Student Debt Prevents Loan Approval
Can we talk about the imaginary unicorn in the room? It’s an incredibly common misconception within the mortgage world that student loan debt prevents applicants from getting approved for a home loan.
We’re here to bust that myth.
A National Trend
Did you know a 2018 report from The Institute for College Access and Success (TICAS) shows 65% of graduating seniors from public and private nonprofit colleges had student loan debt? In Oregon alone, the average amount of student debt in 2017 was $27,885. All of this data is specifically regarding students attending private or public four-year colleges for bachelor’s degrees. The figures increase even further for post-graduate studies.
So, what does all this data mean? Basically, we’re saying that if you have student loan debt, you’re not alone. However, this looming debt shouldn’t change your long-term goals of owning your dream home. There are multiple options available for homebuyers in need of a mortgage that works around their debt.
Fannie Mae has three solutions that can potentially help applicants qualify for a conventional mortgage despite their student debt. Since all these solutions are available with Pacific Residential Mortgage, we want to ensure you’re aware of all of them.
Student Loan Payment Calculations
The calculation used for your payment amount depends on how it shows on your credit report. Fannie Mae will use the payment amount reported on the credit report if there’s a payment showing. If the payment amount is showing but is incorrect, the lender may use the payment shown on the student loan documentation. If the credit report does not show a monthly payment, or if the payment is $0 on the credit report, there are two options.
The first option is to use 1% of the balance. The second option is more complicated, but it can benefit a mortgage applicant. If the borrower is on an income-driven payment plan, the lender may obtain documentation to verify the actual monthly payment. Thus, if you’re on an income-based repayment plan (IBR), and your payment is truly $0, the lender will use a $0 payment, which will help your debt ratios.
Loans in deferral or forbearance may not use a $0 payment for qualifying. The lender will use either 1% of the loan balance or the fully amortizing payment for those types of loans.
Debts Paid by Others
If joint debt is paid by someone else, Fannie Mae allows lenders to omit it. Therefore, if you have a cosigned student loan, and you can document someone else has made the most recent 12 months of payments on time, it doesn’t have to count against your debt ratios.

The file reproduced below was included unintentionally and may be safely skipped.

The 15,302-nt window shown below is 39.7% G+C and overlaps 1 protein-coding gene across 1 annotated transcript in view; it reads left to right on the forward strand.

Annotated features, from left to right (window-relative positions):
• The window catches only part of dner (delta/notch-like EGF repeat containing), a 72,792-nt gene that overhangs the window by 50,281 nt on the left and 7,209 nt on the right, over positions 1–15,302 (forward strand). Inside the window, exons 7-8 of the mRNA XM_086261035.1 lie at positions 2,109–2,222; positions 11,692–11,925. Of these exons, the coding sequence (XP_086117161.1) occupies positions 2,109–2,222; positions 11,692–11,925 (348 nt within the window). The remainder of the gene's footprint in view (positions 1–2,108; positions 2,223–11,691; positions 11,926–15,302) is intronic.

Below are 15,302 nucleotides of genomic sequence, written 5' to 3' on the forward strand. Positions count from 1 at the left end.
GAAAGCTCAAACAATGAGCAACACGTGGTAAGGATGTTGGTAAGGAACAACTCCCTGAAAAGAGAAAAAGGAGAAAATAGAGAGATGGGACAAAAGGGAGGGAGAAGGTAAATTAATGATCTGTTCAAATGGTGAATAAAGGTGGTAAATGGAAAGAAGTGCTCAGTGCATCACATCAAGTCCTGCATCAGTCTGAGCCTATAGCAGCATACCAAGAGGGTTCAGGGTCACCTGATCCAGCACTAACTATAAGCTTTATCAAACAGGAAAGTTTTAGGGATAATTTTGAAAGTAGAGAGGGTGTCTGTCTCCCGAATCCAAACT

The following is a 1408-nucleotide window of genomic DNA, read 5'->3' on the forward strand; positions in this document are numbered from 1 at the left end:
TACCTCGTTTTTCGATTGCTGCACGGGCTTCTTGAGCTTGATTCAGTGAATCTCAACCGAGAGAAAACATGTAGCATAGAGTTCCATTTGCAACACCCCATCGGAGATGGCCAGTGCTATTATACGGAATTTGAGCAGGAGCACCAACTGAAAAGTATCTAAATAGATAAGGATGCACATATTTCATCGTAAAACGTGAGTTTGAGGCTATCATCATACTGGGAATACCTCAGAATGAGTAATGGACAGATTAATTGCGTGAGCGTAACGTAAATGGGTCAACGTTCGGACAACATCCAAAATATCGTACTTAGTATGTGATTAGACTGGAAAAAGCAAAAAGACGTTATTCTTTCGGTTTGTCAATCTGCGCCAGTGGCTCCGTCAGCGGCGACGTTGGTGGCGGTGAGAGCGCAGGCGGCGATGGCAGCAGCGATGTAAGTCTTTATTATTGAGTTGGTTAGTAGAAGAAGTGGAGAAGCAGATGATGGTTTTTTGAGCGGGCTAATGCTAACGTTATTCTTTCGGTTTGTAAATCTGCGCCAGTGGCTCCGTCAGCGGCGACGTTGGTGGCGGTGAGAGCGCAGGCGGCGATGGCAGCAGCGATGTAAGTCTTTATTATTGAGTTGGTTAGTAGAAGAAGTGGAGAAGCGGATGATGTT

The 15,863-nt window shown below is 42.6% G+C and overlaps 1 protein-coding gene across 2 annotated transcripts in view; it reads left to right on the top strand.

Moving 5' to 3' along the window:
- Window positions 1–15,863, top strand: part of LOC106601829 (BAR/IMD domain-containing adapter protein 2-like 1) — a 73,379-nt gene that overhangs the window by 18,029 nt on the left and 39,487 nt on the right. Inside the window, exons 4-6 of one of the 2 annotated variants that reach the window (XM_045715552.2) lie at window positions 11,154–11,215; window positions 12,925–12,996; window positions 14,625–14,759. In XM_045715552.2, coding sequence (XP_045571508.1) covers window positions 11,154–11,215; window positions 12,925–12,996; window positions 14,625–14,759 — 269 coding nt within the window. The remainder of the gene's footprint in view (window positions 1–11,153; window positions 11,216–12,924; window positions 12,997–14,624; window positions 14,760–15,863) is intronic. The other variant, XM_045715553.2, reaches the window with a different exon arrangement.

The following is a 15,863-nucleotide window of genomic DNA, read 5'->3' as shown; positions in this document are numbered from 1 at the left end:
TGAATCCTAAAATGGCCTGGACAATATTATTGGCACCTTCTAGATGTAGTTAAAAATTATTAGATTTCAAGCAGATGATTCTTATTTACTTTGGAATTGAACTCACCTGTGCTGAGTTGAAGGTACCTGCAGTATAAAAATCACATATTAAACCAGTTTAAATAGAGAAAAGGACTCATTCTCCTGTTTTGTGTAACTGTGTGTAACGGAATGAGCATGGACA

The most common scenario where this guideline would apply is a parent who’s cosigned for their child’s education debt. The key to this guideline is that the person who’s making the payment must also be listed as a debtor on the account. Payments must be on time for the most recent 12 months, and you must provide documentation to prove that.
What’s the benefit of omitting a debt? Most loans have specific parameters for debt ratios. If you can omit a debt, that subsequently lowers your debt ratios, and you could possibly qualify for a higher loan amount.
Fannie Mae Student Loan Cash-Out Refinance
For people who already own property, Fannie Mae offers another solution for student loan debt. Typically, a cash-out refinance has a higher interest rate than a rate/term or no-cash-out refinance. Fannie Mae’s Student Loan Cash-Out Refinance is unique. It allows for student loan payoff without the additional pricing adjustment that would apply to a typical cash-out refinance. This product allows for a payoff of an existing first lien, plus at least one student loan.
Applicants may finance their closing costs, points, and prepaid items. At closing, applicants may receive a maximum of either $2,000 or 2% of the loan amount, whichever is lower. Essentially, this is a rate/term refinance product, with the additional allowance of student loan payoffs. So, Fannie Mae’s Student Loan Cash-Out Refinance is an excellent solution for those wanting to refinance and pay off some of their educational debt, without the higher rate pricing of a standard cash-out transaction.
You Can Get a Mortgage Even with Student Loans
We’ve outlined the options for how you can qualify for a mortgage and still have student loan debt. These are only three from Fannie Mae’s conventional financing guidelines. There are additional options, including other available loan products. Please reach out to our Mortgage Advisors to discuss other loan products.
Do you have questions about how your student loans are affecting your mortgage eligibility? Fill out the form below or contact us today!application, Approval, credit, Debt, Financing, First-Time Homebuyer, home mortgage, Mortgage, Student Loan